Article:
The Bicycle Peddler, LLC v. John Doe 1

Filing 7

ORDER, Plaintiffs claims against John Doe Defendants 2-177 are DISMISSED WITHOUT PREJUDICE; The parties and the Clerk shall omit any reference to John Doe Defendants 2-177 from any future filing in this action., by Judge William J. Martinez on 3/15/2013. (ervsl, )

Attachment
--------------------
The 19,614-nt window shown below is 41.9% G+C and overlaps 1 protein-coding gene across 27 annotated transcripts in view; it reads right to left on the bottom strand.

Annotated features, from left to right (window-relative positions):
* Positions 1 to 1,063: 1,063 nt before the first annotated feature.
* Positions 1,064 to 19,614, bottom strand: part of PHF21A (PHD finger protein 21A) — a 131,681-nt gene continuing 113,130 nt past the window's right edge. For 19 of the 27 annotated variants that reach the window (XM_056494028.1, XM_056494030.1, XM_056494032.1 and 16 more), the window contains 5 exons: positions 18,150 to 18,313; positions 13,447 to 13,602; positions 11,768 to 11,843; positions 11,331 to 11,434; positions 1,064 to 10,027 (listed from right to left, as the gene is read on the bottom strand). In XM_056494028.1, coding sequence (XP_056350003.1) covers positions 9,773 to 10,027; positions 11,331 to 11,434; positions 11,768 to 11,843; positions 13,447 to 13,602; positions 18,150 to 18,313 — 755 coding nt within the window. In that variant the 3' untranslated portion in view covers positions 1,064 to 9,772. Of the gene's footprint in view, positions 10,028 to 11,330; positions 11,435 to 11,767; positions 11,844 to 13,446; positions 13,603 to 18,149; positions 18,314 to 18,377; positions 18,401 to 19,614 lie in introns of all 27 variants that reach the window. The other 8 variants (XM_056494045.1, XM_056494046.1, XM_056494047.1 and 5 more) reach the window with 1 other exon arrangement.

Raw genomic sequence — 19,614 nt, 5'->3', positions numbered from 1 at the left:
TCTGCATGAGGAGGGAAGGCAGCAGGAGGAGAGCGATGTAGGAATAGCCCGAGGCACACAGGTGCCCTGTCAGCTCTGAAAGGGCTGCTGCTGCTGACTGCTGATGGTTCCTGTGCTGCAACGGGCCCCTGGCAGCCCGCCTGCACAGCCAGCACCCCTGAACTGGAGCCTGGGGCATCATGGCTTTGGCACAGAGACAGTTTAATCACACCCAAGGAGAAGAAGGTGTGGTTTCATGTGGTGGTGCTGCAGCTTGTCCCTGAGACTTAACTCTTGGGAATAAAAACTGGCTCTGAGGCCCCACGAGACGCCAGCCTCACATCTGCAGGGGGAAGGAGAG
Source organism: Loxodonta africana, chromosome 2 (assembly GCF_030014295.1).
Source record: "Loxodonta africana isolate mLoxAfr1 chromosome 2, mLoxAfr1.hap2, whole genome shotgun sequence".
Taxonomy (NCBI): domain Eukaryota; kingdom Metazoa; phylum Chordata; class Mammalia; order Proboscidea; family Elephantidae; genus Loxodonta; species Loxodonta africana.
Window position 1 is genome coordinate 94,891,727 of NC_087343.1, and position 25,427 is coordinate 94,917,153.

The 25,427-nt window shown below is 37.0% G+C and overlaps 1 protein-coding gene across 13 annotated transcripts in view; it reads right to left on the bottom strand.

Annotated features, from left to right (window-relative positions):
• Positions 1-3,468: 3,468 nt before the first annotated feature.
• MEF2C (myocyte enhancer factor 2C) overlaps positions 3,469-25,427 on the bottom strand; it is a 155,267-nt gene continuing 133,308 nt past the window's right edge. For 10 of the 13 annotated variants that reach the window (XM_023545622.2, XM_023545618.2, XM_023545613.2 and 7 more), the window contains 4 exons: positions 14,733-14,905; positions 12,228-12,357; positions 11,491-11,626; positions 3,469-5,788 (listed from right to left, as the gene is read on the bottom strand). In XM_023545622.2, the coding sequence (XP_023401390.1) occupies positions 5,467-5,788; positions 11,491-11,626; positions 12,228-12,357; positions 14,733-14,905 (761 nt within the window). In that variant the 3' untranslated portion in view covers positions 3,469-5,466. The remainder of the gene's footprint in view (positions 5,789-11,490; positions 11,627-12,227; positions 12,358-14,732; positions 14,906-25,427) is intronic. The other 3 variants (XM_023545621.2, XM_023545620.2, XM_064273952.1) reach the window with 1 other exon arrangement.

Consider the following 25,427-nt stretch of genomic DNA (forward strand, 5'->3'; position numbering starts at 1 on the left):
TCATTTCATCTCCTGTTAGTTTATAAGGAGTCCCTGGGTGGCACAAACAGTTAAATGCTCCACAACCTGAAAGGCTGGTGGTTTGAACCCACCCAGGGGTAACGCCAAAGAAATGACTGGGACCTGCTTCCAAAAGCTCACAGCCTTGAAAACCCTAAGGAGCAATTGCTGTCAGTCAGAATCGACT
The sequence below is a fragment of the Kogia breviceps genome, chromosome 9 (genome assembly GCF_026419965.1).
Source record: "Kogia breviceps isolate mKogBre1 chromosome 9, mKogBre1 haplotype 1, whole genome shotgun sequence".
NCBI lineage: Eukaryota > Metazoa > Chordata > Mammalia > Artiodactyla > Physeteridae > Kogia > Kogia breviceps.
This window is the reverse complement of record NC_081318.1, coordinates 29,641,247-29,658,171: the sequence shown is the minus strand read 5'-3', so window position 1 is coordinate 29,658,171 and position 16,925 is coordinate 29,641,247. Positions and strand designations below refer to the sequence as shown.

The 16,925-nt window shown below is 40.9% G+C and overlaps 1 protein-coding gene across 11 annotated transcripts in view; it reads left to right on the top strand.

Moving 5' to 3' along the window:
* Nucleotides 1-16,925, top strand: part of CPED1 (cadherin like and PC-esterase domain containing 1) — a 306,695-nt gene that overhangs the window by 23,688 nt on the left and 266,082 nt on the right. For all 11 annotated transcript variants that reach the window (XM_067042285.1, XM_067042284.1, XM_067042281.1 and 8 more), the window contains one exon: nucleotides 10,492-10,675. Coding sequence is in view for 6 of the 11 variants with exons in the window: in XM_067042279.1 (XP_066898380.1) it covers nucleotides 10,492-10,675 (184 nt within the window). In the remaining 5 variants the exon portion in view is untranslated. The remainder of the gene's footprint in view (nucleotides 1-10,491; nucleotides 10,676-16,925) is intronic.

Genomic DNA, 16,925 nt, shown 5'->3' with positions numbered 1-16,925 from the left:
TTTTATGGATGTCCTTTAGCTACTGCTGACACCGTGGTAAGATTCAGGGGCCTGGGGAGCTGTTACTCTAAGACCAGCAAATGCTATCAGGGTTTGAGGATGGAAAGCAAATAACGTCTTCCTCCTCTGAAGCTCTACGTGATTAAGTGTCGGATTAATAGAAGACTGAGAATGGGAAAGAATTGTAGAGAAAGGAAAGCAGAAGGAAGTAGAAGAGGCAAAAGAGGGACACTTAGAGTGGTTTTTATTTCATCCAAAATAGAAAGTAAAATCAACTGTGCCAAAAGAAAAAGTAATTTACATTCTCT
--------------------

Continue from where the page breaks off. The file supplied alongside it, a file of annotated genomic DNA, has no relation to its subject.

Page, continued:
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IN THE UNITED STATES DISTRICT COURT FOR THE DISTRICT OF COLORADO Judge William J. Martínez Civil Action No. 13-cv-0671-WJM-KLM BICYCLE PEDDLER, LLC, THE, a Colorado limited liability company, Plaintiff, v. JOHN DOES 1-177, Defendants. ORDER FINDING JOINDER IMPROPER AND DISMISSING WITHOUT PREJUDICE ALL DEFENDANTS OTHER THAN JOHN DOE 1 On March 14, 2013, Plaintiff The Bicycle Peddler, LLC (“Plaintiff”) initiated this action against John Does 1-1771 alleging that Defendants unlawfully downloaded Plaintiff’s copyrighted work. (Compl. (ECF No. 1) ¶¶ 47-51.) Having reviewed the Complaint, the Court sua sponte finds that joinder of all the named Defendants was not proper and dismisses the claims against John Doe Defendants 2-177 without prejudice to refiling separate cases against each Defendant accompanied by payment of a separate filing fee as to each case. I. LEGAL STANDARD Permissive joinder of claims is governed by Federal Rule of Civil Procedure 20, which provides that persons may be joined as defendants if: (A) 1 any right to relief is asserted against them jointly, severally, or in the alternative with respect to or Defendants are known to Plaintiff only by their IP address. (Compl. ¶ 7.) (B) arising out of the same transaction, occurrence, or series of transactions or occurrences; and any question of law or fact common to all defendants will arise in the action. The remedy for improper joinder of parties is not dismissal of the action. Fed. R. Civ. P. 21. Rather, the court may “at any time, on just terms, add or drop a party. The court may also sever any claim against a party.” Id. II. FACTUAL BACKGROUND Plaintiff The Bicycle Peddler, LLC is a Colorado limited liability corporation that holds the copyright to the motion picture “Trade of Innocents” (the “Work”). (Compl. ¶ 11.) At some point, Plaintiff learned that the Work was being unlawfully downloaded using a computer protocol called BitTorrent2 and retained a company to investigate. During the course of this investigation, the company identified 177 IP addresses in the District of Colorado that had downloaded a file with one of the following hash3 values: 354A7CFDE35B396C4F2130CEA73CA71DO or 5E813482FACE3941F09D3FBB7AA1F98327 (“Hash Numbers”), which have been associated with the Work. These 177 IP addresses were allegedly assigned to the 177 John Doe Defendants at the time this file was downloaded. (ECF No.1-1.) III. ANALYSIS This case is part of an “outbreak of similar litigation . . . around the country in 2 BitTorrent is a computer protocol that works with computer software to break large files, such as movies, into smaller files for the purpose of speeding up and easing download. (Compl. ¶¶ 14-15.) 3 BitTorrent assigns each smaller piece of copyrighted work a unique identifier which is commonly referred to as a “hash”. (Compl. ¶ 21.) 2 which copyright holders have attempted to assert claims against multiple unknown defendants by joining them, in often large numbers, into a single action.” Raw Films, Inc. v. Does 1-32, 2011 WL 6840590, *1 (N.D. Ga. Dec. 29, 2011). Like the plaintiffs in the other cases, The Bicycle Peddler claims that the Defendants here participated in the same BitTorrent “swarm” for the purpose of unlawfully downloading Plaintiff’s copyrighted Work. The BitTorrent swarm process has been described as follows: In the BitTorrent vernacular, individual downloaders/ distributors of a particular file are called “peers.” The group of peers involved in downloading/distributing a particular file is called a “swarm.” A server which stores a list of peers in a swarm is called a “tracker.” A computer program that implements the BitTorrent protocol is called a BitTorrent “client.” The BitTorrent protocol operates as follows. First, a user locates a small “torrent” file. This file contains information about the files to be shared and about the tracker, the computer that coordinates the file distribution. Second, the user loads the torrent file into a BitTorrent client, which automatically attempts to connect to the tracker listed in the torrent file. Third, the tracker responds with a list of peers and the BitTorrent client connects to those peers to begin downloading data from and distributing data to the other peers in the swarm. When the download is complete, the BitTorrent client continues distributing data to the peers in the swarm until the user manually disconnects form the swarm or the BitTorrent client otherwise does the same. Diabolic Video Prods., Inc. v. Does 1-2099, 2011 WL 3100404, *2 (N.D. Cal. May 31, 2011). The theory behind this “swarm joinder” is that “when each defendant is one of many users simultaneously uploading and downloading a protected work, the defendant acts as part of a ‘swarm’ in a ‘series of transactions’ involving ‘common questions of law and fact.’” Raw Films, 2011 WL 6840590, at *1. 3 Courts across the country are split on whether this theory of swarm joinder is appropriate. A number of courts, including one judge in this District, have held that joinder is appropriate. See Patrick Collins, Inc. v. John Does 1-15, 2012 WL 415436 (D. Colo. Feb. 8, 2012) (finding joinder appropriate); Digital Sin, Inc. v. Does 1-176, 279 F.R.D. 239 (S.D.N.Y. 2012) (“it is difficult to see how the sharing and downloading activity [of individuals using the BitTorrent protocol in the same swarm] could not constitute a ‘series of transactions or occurrences' for purposes of Rule 20(a).”); MGCIP v. Does 1–316, 2011 WL 2292958, at *2 (N.D. Ill. June 9, 2011) (“[G]iven the decentralized nature of BitTorrent’s file-sharing protocol—where individual users distribute the same work’s data directly to one another without going through a central server—the Court finds that sufficient facts have been plead to support the joinder of the putative defendants at this time.”). However, a growing number of district courts have recently held that swarm joinder is not appropriate. See, e.g., Malibu Media, LLC v. John Does 1-23, 2012 WL 1999640, *4 (E.D. Va. May 30, 2012) (finding that, in a file sharing case, “a plaintiff must allege facts that permit the court at least to infer some actual, concerted exchange of data between those defendants.”); Digital Sins, Inc. v. John Does 1-245, 2012 WL 1744838, *2 (S.D.N.Y. May 15, 2012) (finding no concerted action between defendants that only utilized the same computer protocol to download a file); SBO Pictures, Inc. v. Does 1–3036, 2011 WL 6002620, *3 (N.D. Cal. Nov. 30, 2011) (“The Court cannot conclude that a Doe Defendant who allegedly downloaded or uploaded a portion of the Motion Picture on May 11, 2011 [and] a Doe Defendant who allegedly did the same on 4 August 10, 2011 . . . were engaged in the single transaction or series of closely-related transactions recognized under Rule 20.”); Lightspeed v. Does 1-1000, 2011 U.S. Dist. LEXIS 35392, *4-7 (N.D. Ill. Mar. 31, 2011) (finding that Doe defendants using BitTorrent technology were misjoined on the basis that the putative defendants were not involved in the “same transaction, occurrence, or series of transactions or occurrence” under Fed. R. Civ. P. 20(a)(2)(A)). Given the amount of discourse already produced by courts around the country on this issue, the Court finds it unnecessary to write a lengthy opinion about whether joinder is appropriate. Rather, the Court explicitly adopts the reasoning set forth by Judge Claude Hilton in Malibu Media, LLC v. John Does 1-23, 878 F.Supp.2d 628 (E.D. Va. May 30, 2012), Judge J. Frederick Motz in Patrick Collins, Inc. v. Does 1-23, 2012 WL 1144918 (D. Md. April 4, 2012), and Judge Joseph C. Spero in Hard Drive Prods., Inc. v. Does 1-188, 809 F.Supp.2d 1150 (N.D. Cal. 2011). As Judge Spero wrote: Under the BitTorrent Protocol, it is not necessary that each of the Does 1-188 participated in or contributed to the downloading of each other’s copies of the work at issue—or even participated in or contributed to the downloading by any of the Does 1-188. Any “pieces” of the work copied or uploaded by any individual Doe may have gone to any other Doe or to any of the potentially thousands who participated in a given swarm. The bare fact that a Doe clicked on a command to participate in the BitTorrent Protocol does not mean that they were part of the downloading by unknown hundreds or thousands of individuals across the country or across the world. Hard Drive Prods., 809 F.Supp.2d at 1163. For the reasons set forth in these opinions, the Court finds that the Defendants in this action are not properly joined and that dismissal of Does 2-177 is appropriate. 5 Moreover, even if the Court had found joinder to be proper, it would sever the remaining Defendants pursuant to the Court’s discretionary authority set forth in Federal Rules of Civil Procedure 20(b) and 21. Lenon v. St. Paul Mercury Ins. Co., 136 F.3d 1365, 1371 (10th Cir. 1998) (Rule 21 permits the district court “considerable discretion” to dismiss parties “on such terms as are just”); Coleman v. Quaker Oats Co., 232 F.3d 1271, 1296 (9th Cir. 2000) (court may sever claims under Rule 20 if joinder would violate “fundamental fairness” or result in prejudice to either side). Even when the specific requirements of Rule 20 are satisfied, the Court must consider whether permissive joinder “will comport with the principles of fundamental fairness” or cause undue prejudice to any party. Desert Empire Bank v. Ins. Co. of N.A., 623 F.2d 1371, 1375 (9th Cir. 1980); see also Intercon Research Assoc., Ltd. v. Dresser Indus., 696 F.2d 53, 58 (7th Cir. 1982) (permissive joinder should be denied where it would create undue prejudice, expense, or delay). The Court finds that allowing this action to proceed against all the John Doe Defendants in one case would result in difficult case management, cause significant prejudice to Defendants, and would be fundamentally unfair. First, as this and many other courts have previously recognized, though the nature of the alleged actions of each Defendant is similar in that they are accused of having utilized BitTorrent to unlawfully download Plaintiff’s copyrighted Work, the Defendants are likely to present very different defenses to these claims based on their individual circumstances. See PHE, Inc. v. Does 1-105, 2013 WL 66506, at *3 (D. Colo. Jan. 4, 2013); Malibu Media, LLC v. John Does 1-5, 2012 WL 3030300, at *3 (D. 6 Colo. July 25, 2012). For example, “subscriber John Doe 1 could be an innocent parent whose internet access was abused by her minor child, while John Doe 2 might share a computer with a roommate who infringed Plaintiffs’ Works. John Does 3 through 203 could be thieves, just as Plaintiffs believe.” Third Degree Films v. Does 1-3577, 2011 WL 5374569, *4 (N.D. Cal. Nov. 4, 2011). As this Court has previously noted, in the Bittorrent cases filed in this district: Some [defendants] are businesses alleging that a patron was the unlawful downloader. Others are elderly grandparents that do not even know what BitTorrent is or how to download a file from the internet; they may have owned the computer associated with the unique IP address, but have no knowledge of whether someone in their household may have used the BitTorrent protocol for the purposes alleged in the complaint. See PHE, Inc., 2013 WL 66506, at *3; Malibu Media, 2012 WL 3030300, at *3. The fact-intensive nature of these individualized defenses would require that the Court give individualized attention to each claim against each Defendant. Therefore, the Court sees little, if any, judicial economy in allowing the claims to proceed together. Digital Sins, 2012 WL 1744838, *3 (“There are no litigation economies to be gained from trying what are in essence 245 different cases together, because each of the John Does is likely to have some individual defense to assert. Each defendant’s situation, which is unique to him or her, will have to be proved separately and independently.”). The Court also finds that Defendants are likely to be significantly prejudiced by having to proceed in one action. The only location data provided by Plaintiff is that all 177 Defendants are located in Colorado. Colorado is a large state with significant physical barriers (i.e., the Rocky Mountains) to quick and easy transportation within the 7 state. As one court has noted: even though they may be separated by many miles and have nothing in common other than the use of BitTorrent, each defendant must serve each other with all pleadings—a significant burden when, as here, many of the defendants will be appearing pro se and may not be e-filers. Each defendant would have the right to be at each other defendant’s deposition—creating a thoroughly unmanageable situation. The courtroom proceedings would be unworkable—with each of the 188 Does having the opportunity to be present and address the court at each case management conference or other event. Finally, each defendant’s defense would, in effect, require a mini-trial. These burdens completely defeat any supposed benefit from the joinder of all Does in this case, and would substantially prejudice defendants and the administration of justice. Hard Drive Prods., 809 F.Supp.2d at 1164. Aside from these general difficulties, this Court’s local rules also require conferral between the parties before filing any motion, which would be difficult with multiple pro se parties. D.C.Colo.LCivR 7.1A. Thus, the Court finds that Defendants would suffer significant prejudice if forced to litigate this action as a group. On the other hand, the Court finds that Plaintiff will suffer no undue prejudice by severing the Defendants into separate cases. Nothing in this Order prevents Plaintiff from filing separate actions against each John Doe Defendant. The statute of limitations for a copyright infringement action is three years, which allows Plaintiff ample time to refile the individual cases before the limitations period expires. See 17 U.S.C. § 507. The only possible prejudice to Plaintiff is the cost of litigating each of these cases individually. However, requiring Plaintiff to pay a separate filing fee for each action is not undue prejudice. As previously stated, because many of these Defendants are 8 likely to assert fact-intensive defenses that are particular to his or her individual circumstances, each multi-defendant case is likely to devolve into its own mini-litigation. Therefore, payment of a separate filing fee for its claim against each Defendant properly balances the Plaintiff’s right to protect its copyright with the Court’s interest in cost-efficient adjudication of cases. IV. CONCLUSION For the reasons set forth above, the Court ORDERS as follows: 1. Plaintiff’s claims against John Doe Defendants 2-177 are DISMISSED WITHOUT PREJUDICE; 2. The parties and the Clerk shall omit any reference to John Doe Defendants 2177 from any future filing in this action. Dated this 15th day of March, 2013. BY THE COURT: William J. Martínez United States District Judge 9